5 Hospitalizations in the U.S. Due to Acute Coronary Syndromes (ACS) Acute Coronary Syndromes* 1.57 Million Hospital Admissions - ACS UA/NSTEMI † STEMI 1.24 million Admissions per year.33 million Admissions per year Heart Disease and Stroke Statistics – 2007 Update. Circulation 2007; 115: *Primary and secondary diagnoses. †About 0.57 million NSTEMI and 0.67 million UA.

6 General Therapy

7 MONA MONA –Morphine ( –Morphine (q 5-15 min CLASS I) –Oxygen ( –Oxygen (pulse ox>90% CLASS I) –Nitroglycerin ( –Nitroglycerin (0.4 mg SL NTG x 3 for ischemic pain CLASS I) –Aspirin

8 Aspirin Aspirin should be chewed by patients who have not taken aspirin before presentation with STEMI. The initial dose should be 162 mg (Level of Evidence: A) to 325 mg (Level of Evidence: C). Class I In a dose of 162 mg or more, aspirin produces a rapid clinical antithrombotic effect caused by immediate and near-total inhibition of thromboxane A2 production. (ISIS- 2-->ASA led to 23% reduction in mortality): 1. Antithrombotic Trialists’ Collaboration. Collaborative meta-analysis of randomised trials of antiplatelet therapy for prevention of death, myocardial infarction, and stroke in high risk patients. BMJ. 2002; 324: 71– ISIS-2 (Second International Study of Infarct Survival) Collaborative Group. Randomised trial of intravenous streptokinase, oral aspirin, both, or neither among cases of suspected acute myocardial infarction. Lancet 1988;ii:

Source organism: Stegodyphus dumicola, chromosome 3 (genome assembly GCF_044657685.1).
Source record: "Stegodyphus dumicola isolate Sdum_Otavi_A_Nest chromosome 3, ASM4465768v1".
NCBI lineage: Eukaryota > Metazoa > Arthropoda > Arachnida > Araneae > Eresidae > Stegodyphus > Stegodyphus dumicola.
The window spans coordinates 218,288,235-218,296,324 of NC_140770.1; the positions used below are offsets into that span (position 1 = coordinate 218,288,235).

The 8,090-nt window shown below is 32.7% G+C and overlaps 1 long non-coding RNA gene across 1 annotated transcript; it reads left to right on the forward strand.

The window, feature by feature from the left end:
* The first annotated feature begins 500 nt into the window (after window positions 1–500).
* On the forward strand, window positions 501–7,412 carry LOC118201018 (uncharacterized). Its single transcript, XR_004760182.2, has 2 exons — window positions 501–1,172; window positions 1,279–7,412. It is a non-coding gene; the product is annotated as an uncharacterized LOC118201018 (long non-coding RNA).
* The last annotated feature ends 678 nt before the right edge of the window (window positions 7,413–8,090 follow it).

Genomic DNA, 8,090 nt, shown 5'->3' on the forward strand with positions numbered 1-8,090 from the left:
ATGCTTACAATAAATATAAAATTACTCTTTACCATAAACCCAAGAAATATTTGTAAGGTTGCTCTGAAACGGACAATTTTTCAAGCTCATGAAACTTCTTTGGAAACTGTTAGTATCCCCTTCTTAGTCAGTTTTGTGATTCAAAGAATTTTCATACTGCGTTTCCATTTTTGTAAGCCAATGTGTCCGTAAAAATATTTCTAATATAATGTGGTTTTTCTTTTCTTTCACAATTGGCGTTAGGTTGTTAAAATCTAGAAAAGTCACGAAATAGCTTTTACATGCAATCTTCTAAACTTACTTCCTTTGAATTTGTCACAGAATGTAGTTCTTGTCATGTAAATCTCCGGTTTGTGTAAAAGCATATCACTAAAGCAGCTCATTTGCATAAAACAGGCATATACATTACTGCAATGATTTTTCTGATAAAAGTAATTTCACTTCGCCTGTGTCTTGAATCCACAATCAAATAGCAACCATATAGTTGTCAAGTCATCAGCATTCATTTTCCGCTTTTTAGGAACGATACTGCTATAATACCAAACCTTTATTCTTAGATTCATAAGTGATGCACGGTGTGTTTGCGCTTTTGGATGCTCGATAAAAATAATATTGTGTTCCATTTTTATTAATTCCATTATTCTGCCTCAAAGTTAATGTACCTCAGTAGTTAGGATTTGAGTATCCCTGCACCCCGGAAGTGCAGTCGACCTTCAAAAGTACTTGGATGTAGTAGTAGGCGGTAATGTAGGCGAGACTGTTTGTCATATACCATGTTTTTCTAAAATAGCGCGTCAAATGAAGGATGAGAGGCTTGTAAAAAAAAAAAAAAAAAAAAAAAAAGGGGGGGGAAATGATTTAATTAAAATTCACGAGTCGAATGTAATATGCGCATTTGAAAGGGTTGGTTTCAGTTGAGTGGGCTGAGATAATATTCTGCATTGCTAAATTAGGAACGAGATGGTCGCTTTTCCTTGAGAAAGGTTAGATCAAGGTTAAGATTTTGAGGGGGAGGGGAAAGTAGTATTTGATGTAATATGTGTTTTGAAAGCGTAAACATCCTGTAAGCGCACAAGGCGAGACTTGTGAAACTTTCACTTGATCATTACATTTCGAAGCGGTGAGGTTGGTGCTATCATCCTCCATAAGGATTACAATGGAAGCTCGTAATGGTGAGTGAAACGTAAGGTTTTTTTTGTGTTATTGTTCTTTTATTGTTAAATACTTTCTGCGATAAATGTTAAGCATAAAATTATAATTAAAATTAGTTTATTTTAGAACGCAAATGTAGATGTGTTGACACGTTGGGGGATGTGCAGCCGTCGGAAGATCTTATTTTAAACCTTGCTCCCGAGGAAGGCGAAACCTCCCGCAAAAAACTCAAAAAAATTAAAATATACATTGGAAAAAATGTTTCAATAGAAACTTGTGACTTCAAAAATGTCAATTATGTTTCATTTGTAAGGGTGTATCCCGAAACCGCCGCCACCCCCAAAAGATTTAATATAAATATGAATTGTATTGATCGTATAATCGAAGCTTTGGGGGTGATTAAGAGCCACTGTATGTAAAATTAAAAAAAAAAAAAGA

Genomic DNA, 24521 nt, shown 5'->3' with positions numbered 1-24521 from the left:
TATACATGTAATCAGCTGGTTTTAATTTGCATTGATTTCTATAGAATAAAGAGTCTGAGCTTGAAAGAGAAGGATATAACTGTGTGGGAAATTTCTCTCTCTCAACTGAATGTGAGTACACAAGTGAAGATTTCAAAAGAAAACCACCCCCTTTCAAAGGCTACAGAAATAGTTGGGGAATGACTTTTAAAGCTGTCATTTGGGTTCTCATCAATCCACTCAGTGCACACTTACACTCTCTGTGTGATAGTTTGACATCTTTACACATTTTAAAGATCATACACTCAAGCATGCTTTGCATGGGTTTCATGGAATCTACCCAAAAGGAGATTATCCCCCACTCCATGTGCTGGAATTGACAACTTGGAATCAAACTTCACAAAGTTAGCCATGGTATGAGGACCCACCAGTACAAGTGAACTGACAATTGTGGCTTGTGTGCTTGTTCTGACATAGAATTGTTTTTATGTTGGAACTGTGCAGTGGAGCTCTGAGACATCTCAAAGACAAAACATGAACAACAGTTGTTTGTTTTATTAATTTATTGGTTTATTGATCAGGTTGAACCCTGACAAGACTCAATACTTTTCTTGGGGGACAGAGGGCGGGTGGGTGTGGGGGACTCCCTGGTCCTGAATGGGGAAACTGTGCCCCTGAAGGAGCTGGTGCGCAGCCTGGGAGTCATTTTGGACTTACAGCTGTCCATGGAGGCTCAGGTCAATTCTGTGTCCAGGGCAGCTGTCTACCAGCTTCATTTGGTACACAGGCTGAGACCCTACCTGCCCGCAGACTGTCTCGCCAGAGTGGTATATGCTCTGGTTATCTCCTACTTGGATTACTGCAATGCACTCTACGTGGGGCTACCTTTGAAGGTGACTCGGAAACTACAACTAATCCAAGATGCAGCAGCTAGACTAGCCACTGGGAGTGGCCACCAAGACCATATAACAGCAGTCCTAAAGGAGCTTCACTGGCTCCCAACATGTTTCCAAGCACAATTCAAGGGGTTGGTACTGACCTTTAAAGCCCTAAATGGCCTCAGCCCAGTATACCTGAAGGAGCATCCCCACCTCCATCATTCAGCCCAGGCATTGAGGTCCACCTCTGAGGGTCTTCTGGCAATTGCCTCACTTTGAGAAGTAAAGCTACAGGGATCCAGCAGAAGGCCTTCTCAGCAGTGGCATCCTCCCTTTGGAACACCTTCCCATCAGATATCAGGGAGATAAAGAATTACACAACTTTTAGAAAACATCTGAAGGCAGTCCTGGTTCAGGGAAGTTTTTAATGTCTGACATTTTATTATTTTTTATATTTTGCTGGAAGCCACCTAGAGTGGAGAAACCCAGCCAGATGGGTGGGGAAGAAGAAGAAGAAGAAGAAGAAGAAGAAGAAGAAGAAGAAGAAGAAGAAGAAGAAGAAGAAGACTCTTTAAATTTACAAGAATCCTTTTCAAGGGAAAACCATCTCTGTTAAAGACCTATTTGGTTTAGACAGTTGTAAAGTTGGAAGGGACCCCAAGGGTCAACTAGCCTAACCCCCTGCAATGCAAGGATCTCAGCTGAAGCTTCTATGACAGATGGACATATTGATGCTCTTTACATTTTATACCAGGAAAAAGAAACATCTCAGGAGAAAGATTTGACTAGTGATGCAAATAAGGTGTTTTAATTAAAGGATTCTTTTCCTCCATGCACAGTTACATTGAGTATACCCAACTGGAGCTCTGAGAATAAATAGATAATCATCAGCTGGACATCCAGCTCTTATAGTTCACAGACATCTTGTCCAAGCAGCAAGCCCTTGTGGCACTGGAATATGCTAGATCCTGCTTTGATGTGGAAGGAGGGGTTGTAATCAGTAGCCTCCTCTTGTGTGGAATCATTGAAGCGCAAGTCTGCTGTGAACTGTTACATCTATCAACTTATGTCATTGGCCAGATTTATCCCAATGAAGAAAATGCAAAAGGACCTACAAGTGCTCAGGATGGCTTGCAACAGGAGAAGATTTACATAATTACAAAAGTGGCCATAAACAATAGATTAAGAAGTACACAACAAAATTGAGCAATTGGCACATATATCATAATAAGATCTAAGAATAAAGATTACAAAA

9 Beta-Blockers